When it’s cold outside, we survive by wearing layers, hats, and scarves. We may even indulge in a hot cup of hot chocolate or sit by a roaring fire. However, cold weather isn’t always this idyllic, especially when we begin to consider how our outside pets manage.
Whether your dog spends the majority of their time indoors or outdoors, chances are, you’ve wondered: Can dogs get cold? Surely, that happy-go-lucky temperament combined with all that fur is enough to keep them toasty.
Can dogs get cold outside? Yes!
Even though dogs’ natural body temperature is higher than humans, just like you and me, dogs can and will get cold if left in frigid weather for long periods of time. The curiosity surrounding a dog’s ability to maintain core body temperature may only heighten when considering northern dog breeds, such as Siberian Huskies and Bernese Mountain Dogs. These dogs are bred to withstand freezing temperatures, even to be exposed to them for hours on end, or days when considering dog sledding.
While these dog breeds may be able to remain comfortable in colder temperatures longer than other short-haired breeds, all dogs will become cold and can even gain frostbite or hypothermia from severe exposure.
- Slow or ceased movement
- Seeking warmth (either from your lap, blankets, or curling up)
- Cold ears
- Extreme sleepiness or lethargy (could be early signs of hypothermia)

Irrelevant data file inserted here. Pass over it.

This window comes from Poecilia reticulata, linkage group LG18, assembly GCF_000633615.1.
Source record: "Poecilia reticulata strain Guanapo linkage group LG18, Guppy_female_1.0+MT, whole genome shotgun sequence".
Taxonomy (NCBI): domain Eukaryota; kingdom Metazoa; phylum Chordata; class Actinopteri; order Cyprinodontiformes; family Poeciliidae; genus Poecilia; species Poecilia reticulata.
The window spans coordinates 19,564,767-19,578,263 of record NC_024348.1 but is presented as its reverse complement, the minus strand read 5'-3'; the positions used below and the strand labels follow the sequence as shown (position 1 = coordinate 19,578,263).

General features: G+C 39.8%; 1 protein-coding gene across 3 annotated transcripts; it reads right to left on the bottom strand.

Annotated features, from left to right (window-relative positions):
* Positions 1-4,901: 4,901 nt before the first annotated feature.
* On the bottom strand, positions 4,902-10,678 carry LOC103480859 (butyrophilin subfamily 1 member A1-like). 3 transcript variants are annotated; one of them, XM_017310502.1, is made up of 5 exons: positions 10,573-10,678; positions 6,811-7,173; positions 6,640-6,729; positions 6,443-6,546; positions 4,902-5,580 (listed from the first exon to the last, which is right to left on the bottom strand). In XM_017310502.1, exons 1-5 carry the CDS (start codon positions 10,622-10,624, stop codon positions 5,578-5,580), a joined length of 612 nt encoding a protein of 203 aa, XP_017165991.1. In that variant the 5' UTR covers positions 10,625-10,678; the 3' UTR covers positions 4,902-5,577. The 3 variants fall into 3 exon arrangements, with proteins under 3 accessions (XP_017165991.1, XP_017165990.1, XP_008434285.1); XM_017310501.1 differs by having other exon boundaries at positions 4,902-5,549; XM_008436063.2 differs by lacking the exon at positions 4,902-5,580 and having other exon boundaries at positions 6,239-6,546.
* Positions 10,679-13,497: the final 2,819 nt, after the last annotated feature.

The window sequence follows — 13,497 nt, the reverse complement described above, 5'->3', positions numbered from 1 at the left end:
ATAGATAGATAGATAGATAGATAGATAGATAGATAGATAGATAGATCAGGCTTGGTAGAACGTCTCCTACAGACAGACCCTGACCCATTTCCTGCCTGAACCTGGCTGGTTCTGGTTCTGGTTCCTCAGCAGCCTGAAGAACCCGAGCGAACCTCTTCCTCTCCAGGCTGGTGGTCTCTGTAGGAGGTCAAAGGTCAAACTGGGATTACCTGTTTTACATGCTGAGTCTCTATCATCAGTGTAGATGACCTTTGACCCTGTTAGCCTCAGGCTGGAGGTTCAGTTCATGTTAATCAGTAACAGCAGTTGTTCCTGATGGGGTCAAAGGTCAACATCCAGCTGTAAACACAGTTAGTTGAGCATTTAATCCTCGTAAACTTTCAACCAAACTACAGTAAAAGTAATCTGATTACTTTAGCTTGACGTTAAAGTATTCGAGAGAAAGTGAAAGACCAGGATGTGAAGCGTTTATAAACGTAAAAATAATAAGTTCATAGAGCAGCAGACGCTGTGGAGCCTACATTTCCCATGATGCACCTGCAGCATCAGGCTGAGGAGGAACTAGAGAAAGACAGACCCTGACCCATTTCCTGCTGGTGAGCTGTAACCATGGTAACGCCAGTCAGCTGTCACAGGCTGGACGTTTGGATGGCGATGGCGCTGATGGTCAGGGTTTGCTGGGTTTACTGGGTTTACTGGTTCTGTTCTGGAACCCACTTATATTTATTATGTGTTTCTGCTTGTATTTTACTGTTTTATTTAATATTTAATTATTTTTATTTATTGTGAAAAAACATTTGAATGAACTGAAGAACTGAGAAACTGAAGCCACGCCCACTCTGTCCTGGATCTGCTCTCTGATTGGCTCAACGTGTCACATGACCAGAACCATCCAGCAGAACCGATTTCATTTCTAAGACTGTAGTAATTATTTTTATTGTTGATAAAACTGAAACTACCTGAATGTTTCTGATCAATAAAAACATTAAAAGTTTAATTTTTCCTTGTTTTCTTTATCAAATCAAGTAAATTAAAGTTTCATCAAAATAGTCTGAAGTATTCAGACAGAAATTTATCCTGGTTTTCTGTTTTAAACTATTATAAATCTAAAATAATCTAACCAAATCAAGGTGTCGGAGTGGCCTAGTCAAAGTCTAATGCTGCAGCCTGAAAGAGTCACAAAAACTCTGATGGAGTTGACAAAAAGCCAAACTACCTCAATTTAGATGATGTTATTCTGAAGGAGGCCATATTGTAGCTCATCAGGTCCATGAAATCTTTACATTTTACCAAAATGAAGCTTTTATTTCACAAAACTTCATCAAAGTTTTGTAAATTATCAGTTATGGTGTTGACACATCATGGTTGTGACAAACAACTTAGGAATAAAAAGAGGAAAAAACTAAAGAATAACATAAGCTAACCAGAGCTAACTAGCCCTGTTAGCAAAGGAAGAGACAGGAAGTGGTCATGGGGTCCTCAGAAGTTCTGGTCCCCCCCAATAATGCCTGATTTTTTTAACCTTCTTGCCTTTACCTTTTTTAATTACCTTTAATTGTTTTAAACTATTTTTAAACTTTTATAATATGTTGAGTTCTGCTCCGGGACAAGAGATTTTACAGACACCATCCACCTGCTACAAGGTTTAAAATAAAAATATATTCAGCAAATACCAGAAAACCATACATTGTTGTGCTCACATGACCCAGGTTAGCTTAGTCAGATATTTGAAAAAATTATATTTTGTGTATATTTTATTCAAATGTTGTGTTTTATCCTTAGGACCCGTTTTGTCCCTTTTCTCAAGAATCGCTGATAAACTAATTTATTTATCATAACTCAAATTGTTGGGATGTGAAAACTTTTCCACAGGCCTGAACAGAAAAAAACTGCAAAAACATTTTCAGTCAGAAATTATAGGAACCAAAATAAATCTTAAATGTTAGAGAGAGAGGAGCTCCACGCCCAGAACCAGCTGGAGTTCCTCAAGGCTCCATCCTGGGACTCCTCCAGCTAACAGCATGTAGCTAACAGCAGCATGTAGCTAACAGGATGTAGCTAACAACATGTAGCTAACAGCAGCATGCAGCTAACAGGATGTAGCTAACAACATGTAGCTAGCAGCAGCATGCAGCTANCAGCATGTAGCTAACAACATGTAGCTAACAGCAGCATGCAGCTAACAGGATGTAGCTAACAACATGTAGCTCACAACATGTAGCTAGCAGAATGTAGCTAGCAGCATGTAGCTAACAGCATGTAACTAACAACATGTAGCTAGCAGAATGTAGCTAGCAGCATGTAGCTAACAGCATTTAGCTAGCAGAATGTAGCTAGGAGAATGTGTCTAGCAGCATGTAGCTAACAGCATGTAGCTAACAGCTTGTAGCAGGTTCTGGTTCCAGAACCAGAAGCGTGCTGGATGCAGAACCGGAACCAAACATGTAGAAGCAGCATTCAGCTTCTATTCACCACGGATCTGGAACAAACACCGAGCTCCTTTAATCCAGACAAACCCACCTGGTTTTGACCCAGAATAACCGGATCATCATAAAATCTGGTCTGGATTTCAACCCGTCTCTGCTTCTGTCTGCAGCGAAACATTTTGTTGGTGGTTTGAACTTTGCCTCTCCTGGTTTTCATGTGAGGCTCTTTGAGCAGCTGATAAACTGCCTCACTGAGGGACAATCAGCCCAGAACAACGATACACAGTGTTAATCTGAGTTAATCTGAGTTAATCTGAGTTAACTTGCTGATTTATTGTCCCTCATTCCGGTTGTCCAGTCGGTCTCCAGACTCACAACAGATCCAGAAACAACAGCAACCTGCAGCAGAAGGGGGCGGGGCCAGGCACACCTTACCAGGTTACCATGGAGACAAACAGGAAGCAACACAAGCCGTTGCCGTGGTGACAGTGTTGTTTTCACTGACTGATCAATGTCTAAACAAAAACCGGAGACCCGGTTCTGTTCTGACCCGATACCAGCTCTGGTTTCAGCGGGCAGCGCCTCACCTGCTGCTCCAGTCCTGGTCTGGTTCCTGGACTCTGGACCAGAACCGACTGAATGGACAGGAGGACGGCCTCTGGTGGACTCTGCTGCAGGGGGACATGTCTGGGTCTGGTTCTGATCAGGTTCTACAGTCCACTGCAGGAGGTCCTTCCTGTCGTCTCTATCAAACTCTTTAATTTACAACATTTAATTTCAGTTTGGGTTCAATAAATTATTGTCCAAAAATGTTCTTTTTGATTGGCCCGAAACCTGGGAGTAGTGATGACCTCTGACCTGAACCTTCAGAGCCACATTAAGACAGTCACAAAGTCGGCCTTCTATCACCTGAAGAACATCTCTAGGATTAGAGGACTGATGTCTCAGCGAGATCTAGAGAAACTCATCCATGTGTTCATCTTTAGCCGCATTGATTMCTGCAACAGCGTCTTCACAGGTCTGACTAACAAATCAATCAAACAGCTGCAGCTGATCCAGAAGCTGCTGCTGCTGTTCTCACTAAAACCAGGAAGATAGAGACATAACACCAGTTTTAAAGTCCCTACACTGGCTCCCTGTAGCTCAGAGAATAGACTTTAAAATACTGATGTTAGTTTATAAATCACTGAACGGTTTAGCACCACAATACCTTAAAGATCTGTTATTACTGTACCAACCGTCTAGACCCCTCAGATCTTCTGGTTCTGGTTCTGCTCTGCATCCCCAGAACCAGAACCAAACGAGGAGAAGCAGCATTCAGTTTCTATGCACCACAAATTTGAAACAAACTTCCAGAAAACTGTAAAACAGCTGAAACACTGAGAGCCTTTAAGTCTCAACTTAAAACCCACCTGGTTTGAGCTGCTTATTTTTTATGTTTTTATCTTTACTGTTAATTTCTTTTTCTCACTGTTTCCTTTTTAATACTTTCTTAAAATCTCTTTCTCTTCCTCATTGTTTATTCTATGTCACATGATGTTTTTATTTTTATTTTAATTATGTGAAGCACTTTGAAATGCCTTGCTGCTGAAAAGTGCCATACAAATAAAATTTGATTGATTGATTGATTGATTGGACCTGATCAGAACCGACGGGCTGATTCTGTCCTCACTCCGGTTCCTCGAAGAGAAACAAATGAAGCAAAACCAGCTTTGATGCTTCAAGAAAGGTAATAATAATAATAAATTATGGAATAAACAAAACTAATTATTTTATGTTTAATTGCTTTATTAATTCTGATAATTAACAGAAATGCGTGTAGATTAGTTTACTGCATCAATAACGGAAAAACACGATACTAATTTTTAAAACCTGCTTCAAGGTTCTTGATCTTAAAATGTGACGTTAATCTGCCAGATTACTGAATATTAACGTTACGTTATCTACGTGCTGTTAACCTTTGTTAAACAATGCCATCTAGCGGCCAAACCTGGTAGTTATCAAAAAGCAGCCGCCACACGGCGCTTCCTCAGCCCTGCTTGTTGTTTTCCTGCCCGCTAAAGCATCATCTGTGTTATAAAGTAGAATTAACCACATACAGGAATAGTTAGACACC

Dogs can become cold indoors as well as outdoors. In terms of indoors, dogs are rarely in danger of becoming too cold, even if you keep your home a little cooler than they may like. There’s always a warm, soft dog bed to retire on or a spot of sun to lay under. However, dogs will experience extreme coldness indoors after a bath if not properly dried off.
When your dog’s coat becomes matted with water, it loses many of its heat-insulating qualities. Always be sure to dry off your dog after bath time as thoroughly as possible. You can consider employing a blow-dryer (always used on low heat) if towels can’t get the job done adequately enough.
There’s rarely a case in which you need a professional diagnosis and prognosis for a dog feeling cold. In this case, you are your dog’s caregiver: Pay attention to their temperament, ear temperature, and how much exposure they have to cold weather or air.
However, if you find that your dog is cold often, it could be a sign of poor circulation, which could be a less-known symptom of a heart condition. Additionally, if a dog is left outside in extreme temperatures for long durations, check for signs of hypothermia.
- After baths, ensure your dog is either completely dry or nearly dry.
- Before a walk in the snow, put booties on your dog’s paws to help protect them.
- When coming in from a chilly outdoors, help your shivering pup by holding them close and petting them, particularly around the ears.
- For outdoor dogs in the winter, provide a comfortable, warm and dry space for them to retreat during storms or when they become cold. On particularly frigid nights, consider keeping them in the house or provide a heat lamp.
- Consider comfy sweaters for your pooch either around the house and especially in outdoors during winter.
- Involuntarily shiver
- Can experience frostbite
- Are at risk of hypothermia
While our similarities reside in both how we express our chilliness and what extreme conditions we can gain as a result of cold weather, there are some differences in how humans and dogs process cool and warm weather. Unlike humans, dogs have:
A higher normal body temperature
Insulation and extra padding in their paws to help with walking on hot concrete as well as frigid snow
Double coats: two different layers and textures of fur to shelter them from wintry temperatures